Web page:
Our Proto-Indo-European root is *h₃reǵ- "to move in a straight line". The suffixed zero-grade form *h₃r̥ǵ-yo- became Sanskrit ऋज्यति r̥jyati "to stretch out, strive after, long for", then राजी rājī and राजिका rājikā "streak, line, black mustard". This last combined with तिक्तक tiktaka "bitter" (from तेजते tejate "to be sharp" from PIE *steig- "to stick, pointed") to form *rājikātiktaka- "mustard pickle", which became Hindi रायता rāyatā and English raita.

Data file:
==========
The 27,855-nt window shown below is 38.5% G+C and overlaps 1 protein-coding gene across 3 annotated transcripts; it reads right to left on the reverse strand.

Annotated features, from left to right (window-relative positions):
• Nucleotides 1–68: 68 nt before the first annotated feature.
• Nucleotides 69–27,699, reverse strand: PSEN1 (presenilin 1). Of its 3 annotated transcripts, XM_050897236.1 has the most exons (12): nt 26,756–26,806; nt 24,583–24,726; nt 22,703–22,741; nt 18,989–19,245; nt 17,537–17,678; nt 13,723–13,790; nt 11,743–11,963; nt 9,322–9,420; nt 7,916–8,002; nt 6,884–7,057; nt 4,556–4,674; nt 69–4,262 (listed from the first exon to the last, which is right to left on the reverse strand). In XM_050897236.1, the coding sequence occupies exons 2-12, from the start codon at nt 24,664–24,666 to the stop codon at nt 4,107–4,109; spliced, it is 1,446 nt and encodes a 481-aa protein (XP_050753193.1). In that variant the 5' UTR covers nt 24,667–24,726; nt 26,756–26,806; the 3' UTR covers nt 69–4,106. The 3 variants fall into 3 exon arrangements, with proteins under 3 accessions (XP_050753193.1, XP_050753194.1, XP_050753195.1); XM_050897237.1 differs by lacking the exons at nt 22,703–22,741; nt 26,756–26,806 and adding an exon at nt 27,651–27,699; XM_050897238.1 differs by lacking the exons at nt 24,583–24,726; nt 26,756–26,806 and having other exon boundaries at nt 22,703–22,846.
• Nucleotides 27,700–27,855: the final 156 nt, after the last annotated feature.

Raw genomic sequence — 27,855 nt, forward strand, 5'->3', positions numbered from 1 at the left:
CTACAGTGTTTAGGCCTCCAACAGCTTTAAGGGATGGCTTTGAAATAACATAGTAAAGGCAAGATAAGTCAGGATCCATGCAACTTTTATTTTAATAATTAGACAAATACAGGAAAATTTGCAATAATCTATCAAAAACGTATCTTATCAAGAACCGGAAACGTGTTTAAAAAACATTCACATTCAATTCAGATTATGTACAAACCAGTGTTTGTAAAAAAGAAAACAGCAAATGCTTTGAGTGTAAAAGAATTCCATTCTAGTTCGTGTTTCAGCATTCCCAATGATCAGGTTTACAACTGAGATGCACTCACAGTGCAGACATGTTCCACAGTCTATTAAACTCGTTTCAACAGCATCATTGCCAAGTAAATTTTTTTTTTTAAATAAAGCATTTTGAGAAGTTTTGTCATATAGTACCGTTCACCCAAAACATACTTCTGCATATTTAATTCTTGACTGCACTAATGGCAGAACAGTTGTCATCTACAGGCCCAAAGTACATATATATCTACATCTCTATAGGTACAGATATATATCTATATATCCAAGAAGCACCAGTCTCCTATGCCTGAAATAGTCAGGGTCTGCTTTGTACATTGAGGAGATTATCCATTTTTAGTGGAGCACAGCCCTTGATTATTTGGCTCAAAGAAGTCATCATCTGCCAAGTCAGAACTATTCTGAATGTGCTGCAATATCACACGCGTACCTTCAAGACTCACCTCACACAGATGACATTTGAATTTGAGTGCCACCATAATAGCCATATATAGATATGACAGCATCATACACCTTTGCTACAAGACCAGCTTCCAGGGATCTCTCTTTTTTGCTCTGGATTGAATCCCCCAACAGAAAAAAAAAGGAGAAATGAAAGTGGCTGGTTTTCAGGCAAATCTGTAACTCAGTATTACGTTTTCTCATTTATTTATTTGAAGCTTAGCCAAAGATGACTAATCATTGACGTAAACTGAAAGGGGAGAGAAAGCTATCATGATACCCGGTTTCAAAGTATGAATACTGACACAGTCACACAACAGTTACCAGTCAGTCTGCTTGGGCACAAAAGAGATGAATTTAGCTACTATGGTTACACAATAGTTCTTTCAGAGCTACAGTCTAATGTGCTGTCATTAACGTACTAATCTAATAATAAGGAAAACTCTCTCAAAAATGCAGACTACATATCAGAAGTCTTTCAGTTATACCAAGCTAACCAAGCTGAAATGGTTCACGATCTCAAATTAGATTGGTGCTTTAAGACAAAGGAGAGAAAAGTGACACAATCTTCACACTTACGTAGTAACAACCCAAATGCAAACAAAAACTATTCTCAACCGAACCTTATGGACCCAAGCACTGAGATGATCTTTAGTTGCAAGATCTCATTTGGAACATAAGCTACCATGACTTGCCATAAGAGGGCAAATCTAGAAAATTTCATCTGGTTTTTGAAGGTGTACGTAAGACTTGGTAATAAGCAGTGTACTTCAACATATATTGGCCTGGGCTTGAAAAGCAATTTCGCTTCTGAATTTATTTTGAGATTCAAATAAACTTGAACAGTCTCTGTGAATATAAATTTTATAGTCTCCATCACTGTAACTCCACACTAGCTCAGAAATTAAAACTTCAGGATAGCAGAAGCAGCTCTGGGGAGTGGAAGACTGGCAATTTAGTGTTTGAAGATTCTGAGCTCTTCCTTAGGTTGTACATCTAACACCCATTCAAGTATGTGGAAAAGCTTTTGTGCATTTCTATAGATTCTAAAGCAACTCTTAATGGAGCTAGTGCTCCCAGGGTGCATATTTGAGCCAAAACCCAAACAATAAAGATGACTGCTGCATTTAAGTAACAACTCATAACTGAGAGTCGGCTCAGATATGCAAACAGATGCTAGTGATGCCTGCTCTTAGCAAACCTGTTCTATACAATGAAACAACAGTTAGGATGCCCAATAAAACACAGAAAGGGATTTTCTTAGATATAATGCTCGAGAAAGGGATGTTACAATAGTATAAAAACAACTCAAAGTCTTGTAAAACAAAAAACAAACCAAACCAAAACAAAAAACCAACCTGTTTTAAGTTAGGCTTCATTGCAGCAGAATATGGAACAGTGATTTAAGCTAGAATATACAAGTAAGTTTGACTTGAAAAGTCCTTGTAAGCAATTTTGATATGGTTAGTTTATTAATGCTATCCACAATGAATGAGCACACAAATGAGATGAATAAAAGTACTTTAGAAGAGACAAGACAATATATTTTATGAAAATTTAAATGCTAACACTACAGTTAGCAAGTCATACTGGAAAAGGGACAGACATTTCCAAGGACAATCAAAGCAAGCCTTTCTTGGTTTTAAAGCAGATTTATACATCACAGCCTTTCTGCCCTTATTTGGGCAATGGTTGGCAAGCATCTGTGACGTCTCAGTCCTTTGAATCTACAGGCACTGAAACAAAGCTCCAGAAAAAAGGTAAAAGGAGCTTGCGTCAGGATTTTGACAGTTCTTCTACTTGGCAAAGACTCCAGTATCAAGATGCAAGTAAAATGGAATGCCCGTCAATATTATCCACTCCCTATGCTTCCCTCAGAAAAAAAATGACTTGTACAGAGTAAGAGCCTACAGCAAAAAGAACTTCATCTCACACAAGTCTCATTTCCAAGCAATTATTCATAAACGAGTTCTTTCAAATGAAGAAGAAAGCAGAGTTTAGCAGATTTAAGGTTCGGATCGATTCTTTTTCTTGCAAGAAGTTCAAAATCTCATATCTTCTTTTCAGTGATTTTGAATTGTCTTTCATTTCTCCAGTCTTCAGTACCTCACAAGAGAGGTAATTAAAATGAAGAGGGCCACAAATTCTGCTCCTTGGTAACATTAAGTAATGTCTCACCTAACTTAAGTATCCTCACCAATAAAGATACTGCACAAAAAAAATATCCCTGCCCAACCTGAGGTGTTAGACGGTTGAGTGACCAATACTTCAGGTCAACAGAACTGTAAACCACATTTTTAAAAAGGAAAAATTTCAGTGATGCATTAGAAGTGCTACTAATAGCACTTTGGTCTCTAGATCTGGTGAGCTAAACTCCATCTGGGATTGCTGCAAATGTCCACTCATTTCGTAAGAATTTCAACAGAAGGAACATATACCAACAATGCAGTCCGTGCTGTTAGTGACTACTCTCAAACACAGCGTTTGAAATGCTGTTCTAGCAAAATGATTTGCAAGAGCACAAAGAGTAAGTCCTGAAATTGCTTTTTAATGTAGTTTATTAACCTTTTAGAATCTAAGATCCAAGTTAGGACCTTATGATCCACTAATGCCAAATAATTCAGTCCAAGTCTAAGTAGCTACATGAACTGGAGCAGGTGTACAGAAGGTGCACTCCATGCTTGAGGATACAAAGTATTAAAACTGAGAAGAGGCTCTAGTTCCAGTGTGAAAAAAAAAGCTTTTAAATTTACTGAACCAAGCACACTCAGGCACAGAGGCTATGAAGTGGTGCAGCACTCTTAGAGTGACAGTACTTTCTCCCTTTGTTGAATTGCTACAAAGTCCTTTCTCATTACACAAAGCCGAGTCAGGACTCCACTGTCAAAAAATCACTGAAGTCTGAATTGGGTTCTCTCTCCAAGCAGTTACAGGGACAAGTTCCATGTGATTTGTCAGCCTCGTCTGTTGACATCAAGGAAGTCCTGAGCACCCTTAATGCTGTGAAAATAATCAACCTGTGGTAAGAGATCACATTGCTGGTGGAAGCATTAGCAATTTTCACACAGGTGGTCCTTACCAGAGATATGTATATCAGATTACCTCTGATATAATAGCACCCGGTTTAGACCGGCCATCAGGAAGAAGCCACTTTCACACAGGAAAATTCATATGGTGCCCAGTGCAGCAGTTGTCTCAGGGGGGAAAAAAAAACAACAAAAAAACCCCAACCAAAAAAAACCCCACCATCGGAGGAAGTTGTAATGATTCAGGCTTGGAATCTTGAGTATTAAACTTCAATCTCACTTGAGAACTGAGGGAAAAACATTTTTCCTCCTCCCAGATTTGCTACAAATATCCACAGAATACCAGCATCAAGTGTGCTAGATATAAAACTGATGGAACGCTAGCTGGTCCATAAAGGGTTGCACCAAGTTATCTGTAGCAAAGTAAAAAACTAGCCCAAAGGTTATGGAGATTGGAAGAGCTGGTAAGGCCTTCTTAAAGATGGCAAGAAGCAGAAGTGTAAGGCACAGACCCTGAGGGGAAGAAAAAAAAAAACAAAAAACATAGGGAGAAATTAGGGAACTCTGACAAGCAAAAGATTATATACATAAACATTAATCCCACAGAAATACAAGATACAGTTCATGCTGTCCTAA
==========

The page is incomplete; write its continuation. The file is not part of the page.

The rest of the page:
Unfortunately I don't know the details of how the awesome word *rājikātiktaka- was contracted to rāyatā, but this derivation is given in both the AHD and the Oxford Hindi-English dictionary.
In Greek *h₃reǵ- became ὀρέγω oregō "to reach out, to reach after, grasp for", then orexis "appetite" - the "reach after" sense being extended metaphorically to "appetite". This plus the negative prefix an- formed anorexiā "without appetite".
The suffixed form *h₃reǵ-to- became Proto-Germanic *reχtaz, Old English riht "right, correct, straight", and English right.